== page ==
Math learning app Photomath raises $23 million as it reaches 220 million downloads – ClearTips

Math learning app Photomath raises $23 million as it reaches 220 million downloads – TechCrunch

Photomath, the popular mobile app that helps you solve equations, has raised a $ 23 million Series B funding round led by Menlo Ventures. The application is a mass consumer success, and chances are you may already know about it if you have a teenager at home.

The application lets you point your phone’s camera at a math problem. It identifies what has been written and gives you a step by step explanation to solve the problem. You might think that this is the perfect app for lazy students.

But there are many different use cases for photomaths. For example, you can write an equation in your notebook and use Photomath to draw a graph.

Typing an equation on a keyboard is quite difficult. This is why narrowing the gap between the physical world and your smartphone is the key to the success of Photomath. You can just grab a pen and write something on a piece of paper. Essentially, it is an AR calculator.

GSV Ventures, Learn Capital, Cherubic Ventures and Goodwater Capital are also participating in today’s funding round.

There is an interesting story behind the success of the app. Photomath was originally designed as a demo app for another company called MicroBlink. At the time, the team was working on the text recognition technique. It planned to sell its core technology to other companies that might be useful.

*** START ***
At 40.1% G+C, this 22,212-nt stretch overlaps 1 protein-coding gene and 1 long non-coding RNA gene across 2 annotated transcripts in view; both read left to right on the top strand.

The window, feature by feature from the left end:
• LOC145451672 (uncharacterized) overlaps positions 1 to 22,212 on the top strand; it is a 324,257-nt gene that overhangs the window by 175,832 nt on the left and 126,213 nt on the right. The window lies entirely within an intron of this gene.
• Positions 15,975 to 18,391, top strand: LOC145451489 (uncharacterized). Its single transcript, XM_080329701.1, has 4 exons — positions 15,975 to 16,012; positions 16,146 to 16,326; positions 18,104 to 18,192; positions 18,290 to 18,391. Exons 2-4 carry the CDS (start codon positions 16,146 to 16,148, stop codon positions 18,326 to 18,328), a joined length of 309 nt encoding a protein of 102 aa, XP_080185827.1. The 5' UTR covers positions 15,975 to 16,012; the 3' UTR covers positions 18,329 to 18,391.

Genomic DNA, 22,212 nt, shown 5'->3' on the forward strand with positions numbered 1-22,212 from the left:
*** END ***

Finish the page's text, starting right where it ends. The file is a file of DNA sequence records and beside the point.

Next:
In 2014, he pitched MicroBlink at ClearTips Disrupt in London. And things changed drastically overnight as Photomath reached the first position of the iOS App Store.

Photomath has now attracted over 220 million downloads. As of this writing, it is still # 59 in the US App Store, one rank above Tinder. Other companies tried to make it competitive, but it seems they do not manage to crush small European startups.

The application seems even more relevant as many children are spending more time studying at home. They simply cannot raise their hands to call the teacher for some help.

Photomath is free and users can optionally pay for Photomath Plus, a premium version with more features, such as dynamic pictures and animated tutorials.

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